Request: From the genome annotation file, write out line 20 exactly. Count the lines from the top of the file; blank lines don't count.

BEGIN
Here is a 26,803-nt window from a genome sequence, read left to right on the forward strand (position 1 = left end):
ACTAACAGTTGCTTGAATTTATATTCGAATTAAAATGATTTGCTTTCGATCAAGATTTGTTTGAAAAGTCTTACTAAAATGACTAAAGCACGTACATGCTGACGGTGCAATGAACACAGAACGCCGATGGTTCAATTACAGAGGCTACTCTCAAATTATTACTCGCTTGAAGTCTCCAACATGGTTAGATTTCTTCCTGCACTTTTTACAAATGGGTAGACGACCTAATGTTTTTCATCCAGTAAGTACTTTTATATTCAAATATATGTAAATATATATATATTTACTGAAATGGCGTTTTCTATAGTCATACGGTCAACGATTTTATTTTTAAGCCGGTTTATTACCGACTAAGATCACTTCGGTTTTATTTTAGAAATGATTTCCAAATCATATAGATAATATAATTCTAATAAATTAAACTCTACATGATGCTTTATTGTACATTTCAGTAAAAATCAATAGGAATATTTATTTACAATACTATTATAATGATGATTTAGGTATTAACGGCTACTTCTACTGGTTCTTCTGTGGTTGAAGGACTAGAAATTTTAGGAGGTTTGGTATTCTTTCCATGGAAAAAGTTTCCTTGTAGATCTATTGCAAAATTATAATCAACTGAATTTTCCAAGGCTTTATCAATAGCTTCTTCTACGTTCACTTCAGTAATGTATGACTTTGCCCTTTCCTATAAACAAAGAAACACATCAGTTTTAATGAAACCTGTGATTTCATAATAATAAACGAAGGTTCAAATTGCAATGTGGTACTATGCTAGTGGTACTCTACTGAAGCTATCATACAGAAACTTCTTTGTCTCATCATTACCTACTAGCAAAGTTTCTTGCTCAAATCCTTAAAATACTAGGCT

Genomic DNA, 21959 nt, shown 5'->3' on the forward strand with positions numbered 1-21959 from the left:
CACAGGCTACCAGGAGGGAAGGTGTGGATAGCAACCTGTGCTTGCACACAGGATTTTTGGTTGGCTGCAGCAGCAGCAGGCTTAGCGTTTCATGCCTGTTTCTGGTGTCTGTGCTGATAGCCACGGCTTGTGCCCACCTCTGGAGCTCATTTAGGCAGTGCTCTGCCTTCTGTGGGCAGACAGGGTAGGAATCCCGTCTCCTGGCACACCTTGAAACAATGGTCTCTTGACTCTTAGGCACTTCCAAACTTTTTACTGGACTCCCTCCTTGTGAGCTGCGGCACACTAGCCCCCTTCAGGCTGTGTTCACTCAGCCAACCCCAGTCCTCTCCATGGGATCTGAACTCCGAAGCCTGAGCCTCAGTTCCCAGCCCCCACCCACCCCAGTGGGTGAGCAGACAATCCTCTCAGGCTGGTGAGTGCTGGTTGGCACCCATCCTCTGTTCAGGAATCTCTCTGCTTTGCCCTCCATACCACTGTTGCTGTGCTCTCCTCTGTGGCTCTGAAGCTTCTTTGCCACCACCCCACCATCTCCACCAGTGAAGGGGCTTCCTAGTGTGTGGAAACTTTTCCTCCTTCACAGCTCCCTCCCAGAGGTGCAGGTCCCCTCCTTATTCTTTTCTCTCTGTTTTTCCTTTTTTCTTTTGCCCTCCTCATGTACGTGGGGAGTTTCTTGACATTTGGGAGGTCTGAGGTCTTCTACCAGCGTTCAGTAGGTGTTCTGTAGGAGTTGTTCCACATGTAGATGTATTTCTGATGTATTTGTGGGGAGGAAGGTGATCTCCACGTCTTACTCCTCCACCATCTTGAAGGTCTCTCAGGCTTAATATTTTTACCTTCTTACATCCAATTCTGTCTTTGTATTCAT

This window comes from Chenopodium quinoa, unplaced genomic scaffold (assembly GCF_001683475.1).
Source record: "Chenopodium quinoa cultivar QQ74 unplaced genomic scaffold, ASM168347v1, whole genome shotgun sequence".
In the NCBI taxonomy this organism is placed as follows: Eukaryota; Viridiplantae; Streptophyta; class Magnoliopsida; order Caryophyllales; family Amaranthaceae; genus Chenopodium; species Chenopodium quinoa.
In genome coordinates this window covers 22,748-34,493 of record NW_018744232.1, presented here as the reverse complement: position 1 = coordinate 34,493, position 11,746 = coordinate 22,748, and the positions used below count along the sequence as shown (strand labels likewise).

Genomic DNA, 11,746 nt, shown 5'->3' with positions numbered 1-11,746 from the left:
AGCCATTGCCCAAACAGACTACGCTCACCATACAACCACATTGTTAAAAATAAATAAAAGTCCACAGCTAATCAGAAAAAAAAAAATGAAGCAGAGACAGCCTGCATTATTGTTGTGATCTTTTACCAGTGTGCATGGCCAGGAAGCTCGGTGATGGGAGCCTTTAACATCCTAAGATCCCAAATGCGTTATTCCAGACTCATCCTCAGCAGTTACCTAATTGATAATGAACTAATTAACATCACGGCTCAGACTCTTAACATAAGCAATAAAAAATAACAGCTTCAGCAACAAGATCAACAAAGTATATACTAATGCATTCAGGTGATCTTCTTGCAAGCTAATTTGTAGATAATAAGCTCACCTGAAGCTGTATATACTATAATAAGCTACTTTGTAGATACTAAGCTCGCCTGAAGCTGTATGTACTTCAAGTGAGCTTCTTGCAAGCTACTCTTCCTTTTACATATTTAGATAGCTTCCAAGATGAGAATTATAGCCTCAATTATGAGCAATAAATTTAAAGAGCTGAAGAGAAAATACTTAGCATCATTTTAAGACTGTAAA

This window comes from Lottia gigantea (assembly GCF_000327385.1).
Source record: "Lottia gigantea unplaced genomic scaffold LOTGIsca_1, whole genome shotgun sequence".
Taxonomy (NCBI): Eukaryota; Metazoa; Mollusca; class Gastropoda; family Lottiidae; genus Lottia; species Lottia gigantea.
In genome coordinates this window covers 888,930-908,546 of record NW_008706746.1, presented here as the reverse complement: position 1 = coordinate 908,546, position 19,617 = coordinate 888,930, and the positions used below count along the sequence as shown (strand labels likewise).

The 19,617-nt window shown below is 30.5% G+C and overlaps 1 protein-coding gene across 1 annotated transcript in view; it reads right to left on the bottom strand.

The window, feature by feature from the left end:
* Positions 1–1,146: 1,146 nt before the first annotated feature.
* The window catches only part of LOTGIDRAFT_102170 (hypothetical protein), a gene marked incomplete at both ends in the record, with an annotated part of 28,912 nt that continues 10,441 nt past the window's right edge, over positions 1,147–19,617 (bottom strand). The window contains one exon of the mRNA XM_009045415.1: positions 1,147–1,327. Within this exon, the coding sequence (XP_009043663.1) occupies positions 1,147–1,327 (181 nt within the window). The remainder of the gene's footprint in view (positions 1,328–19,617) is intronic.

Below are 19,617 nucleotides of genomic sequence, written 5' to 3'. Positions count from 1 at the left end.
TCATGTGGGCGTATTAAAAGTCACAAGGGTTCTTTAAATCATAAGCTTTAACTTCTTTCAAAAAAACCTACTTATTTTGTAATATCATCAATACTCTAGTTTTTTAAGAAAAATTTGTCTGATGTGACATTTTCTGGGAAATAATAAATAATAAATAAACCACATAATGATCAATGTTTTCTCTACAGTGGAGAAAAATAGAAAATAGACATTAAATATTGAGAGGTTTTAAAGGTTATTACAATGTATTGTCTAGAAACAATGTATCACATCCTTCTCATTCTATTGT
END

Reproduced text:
TCATGTGGGCGTATTAAAAGTCACAAGGGTTCTTTAAATCATAAGCTTTAACTTCTTTCAAAAAAACCTACTTATTTTGTAATATCATCAATACTCTAGTTTTTTAAGAAAAATTTGTCTGATGTGACATTTTCTGGGAAATAATAAATAATAAATAAACCACATAATGATCAATGTTTTCTCTACAGTGGAGAAAAATAGAAAATAGACATTAAATATTGAGAGGTTTTAAAGGTTATTACAATGTATTGTCTAGAAACAATGTATCACATCCTTCTCATTCTATTGT